Cinematic revival

Updated: 2008-11-14 07:17

By Nicole Wong(HK Edition)

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 Cinematic revival

Hong Kong actor Carl Ng stars in Magazine Gap Road by Nicholas Chin. Photos courtesy of HKAIFF

While Hong Kong cinema is long past its prime of box office successes and international popularity, there may lie great potential among the city's younger generation of budding filmmakers attempting to pave a new direction for the industry.

The inaugural Hong Kong Asian Independent Film Festival (HKAIFF) is a testiment to this creativity. Featuring 45 feature films, documentaries and shorts in 30 programs, the festival brings to Hong Kong audiences a wealth of local and regional sensibilities.

Bold ambitions

Cinematic revival 

HKAIFF 2008 opening film King of Spy by Chu Ka Yat.

For festival organizer Ying E Chi - a non-profit organization that advocates Hong Kong independent films - the launch of HKAIFF is an important move in promoting local independent filmmakers to the general public.

"At the heart of HKAIFF is the independent spirit," said Venus Wong, general manager of Ying E Chi. "The filmmakers channel their individual visions and messages through their works, which take on very diverse expressions."

The festival's opening film, King of Spy, is a celebration of this vision. With a budget of HK$5,000, director Chu Ka Yat created an action thriller that features meticulously choreographed fight scenes, fake guns and Hong Kong as an totalitarian society.

Despite its low production value, the movie's visuals were greatly enhanced by the director's techniques and editing, which helped the film transcend some of its limitations, according to Lawrence Wong, chairman of Ying E Chi.

"This film is truly inspirational," Lawrence Wong said. "It shows that you can find a way to make a film as long as you're determined. I'm hoping it will encourage aspiring filmmakers in the audience to start their own projects."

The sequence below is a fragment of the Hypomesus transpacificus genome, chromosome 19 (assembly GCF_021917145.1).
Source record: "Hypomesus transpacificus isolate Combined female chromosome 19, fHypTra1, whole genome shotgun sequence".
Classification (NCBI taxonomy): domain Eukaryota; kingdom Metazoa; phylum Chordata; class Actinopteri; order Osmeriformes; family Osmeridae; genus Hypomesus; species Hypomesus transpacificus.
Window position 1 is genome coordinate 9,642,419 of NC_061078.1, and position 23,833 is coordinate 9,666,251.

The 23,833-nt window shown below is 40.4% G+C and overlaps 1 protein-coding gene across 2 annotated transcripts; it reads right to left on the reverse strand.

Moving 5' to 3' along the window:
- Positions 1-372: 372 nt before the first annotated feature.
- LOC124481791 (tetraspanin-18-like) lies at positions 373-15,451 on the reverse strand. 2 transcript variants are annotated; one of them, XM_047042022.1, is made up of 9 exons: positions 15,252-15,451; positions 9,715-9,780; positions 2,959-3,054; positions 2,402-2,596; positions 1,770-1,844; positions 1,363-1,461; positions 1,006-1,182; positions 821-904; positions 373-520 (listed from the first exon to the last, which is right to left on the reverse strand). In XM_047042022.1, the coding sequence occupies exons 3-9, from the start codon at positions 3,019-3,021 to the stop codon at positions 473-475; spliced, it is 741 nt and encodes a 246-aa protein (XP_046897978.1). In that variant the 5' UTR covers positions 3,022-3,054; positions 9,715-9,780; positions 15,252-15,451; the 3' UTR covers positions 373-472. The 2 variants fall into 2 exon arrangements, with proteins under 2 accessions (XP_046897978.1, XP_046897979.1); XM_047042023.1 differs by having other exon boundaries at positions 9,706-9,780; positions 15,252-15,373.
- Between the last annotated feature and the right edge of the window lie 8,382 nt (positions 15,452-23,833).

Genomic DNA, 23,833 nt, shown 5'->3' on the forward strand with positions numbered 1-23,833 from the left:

Such inspirations are crucial to the growth of Hong Kong's independent-film community. Lawrence Wong pegged the average number of annual independent film productions at two in recent years, although it has begun to pick up recently.

"Funding is tough when the industry is in a down time," he said. "There are 20 to 30 commercial films out a year now, which leaves little room for independent films. The investors are very conservative, and they count on formulaic box office hits."

These crises of Hong Kong cinema, however, may prove a turning point for independent filmmakers. When commercial success seems an unlikely prospect, some directors may focus on independent productions and their personal artistry.

"I'm positive there will be new possibilities for our community," Lawrence Wong said. "For example, Taiwanese cinema was so down some years ago that most directors gave up on success. That's when they made good films again and bounced back."

Wider audience

 Cinematic revival

Bangladesh-Hong Kong production Port Unknown by Mamunur Rashid.

A supportive audience is another key to the community's development. As Venus Wong remarked, the festival aims to cultivate a stronger interest in independent films, among the audience, with the festival's regional selections.